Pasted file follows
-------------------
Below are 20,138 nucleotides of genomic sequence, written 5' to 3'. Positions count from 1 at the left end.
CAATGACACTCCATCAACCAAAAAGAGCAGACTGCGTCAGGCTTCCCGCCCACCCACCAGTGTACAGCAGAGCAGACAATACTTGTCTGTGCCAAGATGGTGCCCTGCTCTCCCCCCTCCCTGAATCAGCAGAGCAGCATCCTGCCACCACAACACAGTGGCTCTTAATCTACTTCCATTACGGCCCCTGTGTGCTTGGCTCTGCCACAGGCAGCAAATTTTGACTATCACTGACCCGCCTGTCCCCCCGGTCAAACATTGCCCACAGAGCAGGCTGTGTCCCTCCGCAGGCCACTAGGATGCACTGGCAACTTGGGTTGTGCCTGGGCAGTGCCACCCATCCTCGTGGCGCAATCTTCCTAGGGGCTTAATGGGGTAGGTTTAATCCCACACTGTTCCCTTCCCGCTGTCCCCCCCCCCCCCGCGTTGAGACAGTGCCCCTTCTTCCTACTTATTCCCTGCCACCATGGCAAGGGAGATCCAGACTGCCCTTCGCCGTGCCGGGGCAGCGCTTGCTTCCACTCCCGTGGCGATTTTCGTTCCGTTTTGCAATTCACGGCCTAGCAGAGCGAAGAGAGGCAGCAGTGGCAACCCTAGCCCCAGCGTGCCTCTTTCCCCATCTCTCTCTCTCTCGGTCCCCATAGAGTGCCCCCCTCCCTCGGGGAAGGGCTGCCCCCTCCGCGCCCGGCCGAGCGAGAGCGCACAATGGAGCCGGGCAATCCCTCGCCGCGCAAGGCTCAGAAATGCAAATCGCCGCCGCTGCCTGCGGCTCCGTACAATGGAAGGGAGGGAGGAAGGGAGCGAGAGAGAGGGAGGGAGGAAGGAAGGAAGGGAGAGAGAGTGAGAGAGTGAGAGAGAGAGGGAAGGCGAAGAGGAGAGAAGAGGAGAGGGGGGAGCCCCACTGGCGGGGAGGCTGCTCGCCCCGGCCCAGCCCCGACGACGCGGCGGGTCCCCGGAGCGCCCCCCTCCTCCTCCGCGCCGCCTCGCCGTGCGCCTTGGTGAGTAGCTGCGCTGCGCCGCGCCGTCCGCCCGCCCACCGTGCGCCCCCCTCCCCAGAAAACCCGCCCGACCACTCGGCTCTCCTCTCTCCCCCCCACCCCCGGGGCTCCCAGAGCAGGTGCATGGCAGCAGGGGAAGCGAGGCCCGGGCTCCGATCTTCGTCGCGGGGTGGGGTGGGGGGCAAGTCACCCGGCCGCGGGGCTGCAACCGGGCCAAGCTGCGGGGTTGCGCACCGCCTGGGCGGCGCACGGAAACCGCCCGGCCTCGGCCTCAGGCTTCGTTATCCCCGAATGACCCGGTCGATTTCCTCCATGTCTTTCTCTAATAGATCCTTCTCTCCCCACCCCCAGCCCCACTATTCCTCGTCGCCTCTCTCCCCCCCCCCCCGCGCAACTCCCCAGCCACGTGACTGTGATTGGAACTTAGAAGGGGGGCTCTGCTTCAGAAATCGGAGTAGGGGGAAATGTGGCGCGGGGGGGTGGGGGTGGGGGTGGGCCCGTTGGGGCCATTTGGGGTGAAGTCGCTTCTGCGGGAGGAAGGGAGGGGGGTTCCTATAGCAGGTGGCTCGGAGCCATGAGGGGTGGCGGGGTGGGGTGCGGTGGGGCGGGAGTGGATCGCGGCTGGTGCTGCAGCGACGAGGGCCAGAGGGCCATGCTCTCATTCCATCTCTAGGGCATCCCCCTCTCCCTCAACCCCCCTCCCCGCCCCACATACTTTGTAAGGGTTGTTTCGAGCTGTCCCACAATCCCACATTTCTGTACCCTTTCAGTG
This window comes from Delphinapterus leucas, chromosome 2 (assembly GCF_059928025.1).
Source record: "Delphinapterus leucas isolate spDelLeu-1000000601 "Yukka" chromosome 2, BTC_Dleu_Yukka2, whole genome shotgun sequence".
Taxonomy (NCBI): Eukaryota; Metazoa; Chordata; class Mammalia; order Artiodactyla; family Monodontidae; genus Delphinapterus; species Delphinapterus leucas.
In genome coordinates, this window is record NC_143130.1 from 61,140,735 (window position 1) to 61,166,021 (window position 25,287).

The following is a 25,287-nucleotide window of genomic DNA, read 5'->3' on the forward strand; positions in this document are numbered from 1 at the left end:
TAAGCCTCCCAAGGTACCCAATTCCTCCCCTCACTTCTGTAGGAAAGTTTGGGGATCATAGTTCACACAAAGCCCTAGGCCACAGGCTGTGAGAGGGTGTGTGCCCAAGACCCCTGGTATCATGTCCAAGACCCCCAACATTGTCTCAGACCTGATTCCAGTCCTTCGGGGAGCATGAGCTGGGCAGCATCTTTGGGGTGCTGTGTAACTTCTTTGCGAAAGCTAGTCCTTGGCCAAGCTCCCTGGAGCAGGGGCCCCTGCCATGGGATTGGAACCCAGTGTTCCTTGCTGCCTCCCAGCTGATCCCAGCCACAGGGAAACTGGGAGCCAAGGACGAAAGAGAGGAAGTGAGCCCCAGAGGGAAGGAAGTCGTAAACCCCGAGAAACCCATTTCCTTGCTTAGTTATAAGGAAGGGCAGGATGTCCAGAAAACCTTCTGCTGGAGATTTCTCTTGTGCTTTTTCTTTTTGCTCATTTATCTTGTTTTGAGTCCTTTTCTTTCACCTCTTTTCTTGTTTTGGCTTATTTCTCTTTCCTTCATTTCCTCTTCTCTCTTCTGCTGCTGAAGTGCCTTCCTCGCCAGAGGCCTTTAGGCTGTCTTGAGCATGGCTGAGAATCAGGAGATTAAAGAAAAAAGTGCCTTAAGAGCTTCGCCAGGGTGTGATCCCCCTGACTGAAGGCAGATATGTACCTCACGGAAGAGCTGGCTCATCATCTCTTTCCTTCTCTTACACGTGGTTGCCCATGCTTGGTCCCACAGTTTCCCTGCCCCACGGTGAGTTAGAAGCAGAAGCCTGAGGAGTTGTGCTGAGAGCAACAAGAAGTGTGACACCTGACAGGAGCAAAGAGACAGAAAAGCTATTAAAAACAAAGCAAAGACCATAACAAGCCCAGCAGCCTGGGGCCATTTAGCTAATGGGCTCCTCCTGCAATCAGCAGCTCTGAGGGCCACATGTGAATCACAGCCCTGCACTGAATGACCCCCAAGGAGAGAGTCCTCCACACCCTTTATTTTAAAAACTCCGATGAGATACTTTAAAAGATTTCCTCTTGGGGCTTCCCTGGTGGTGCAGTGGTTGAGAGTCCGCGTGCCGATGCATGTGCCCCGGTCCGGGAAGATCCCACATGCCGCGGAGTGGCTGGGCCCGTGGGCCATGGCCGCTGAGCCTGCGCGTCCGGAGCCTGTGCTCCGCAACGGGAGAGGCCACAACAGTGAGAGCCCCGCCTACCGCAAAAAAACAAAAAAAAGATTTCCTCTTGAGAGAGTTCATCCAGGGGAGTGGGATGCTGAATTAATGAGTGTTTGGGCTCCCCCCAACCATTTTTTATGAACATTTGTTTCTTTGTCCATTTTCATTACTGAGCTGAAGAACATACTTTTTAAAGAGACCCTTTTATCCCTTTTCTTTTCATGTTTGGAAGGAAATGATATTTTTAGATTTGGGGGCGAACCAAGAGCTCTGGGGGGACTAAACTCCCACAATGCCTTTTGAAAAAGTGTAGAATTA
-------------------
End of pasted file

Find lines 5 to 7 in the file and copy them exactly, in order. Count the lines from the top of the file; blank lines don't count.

Taxonomy (NCBI): Eukaryota; Metazoa; Chordata; class Mammalia; order Artiodactyla; family Monodontidae; genus Delphinapterus; species Delphinapterus leucas.
In genome coordinates, this window is record NC_143130.1 from 61,140,735 (window position 1) to 61,166,021 (window position 25,287).

The following is a 25,287-nucleotide window of genomic DNA, read 5'->3' on the forward strand; positions in this document are numbered from 1 at the left end: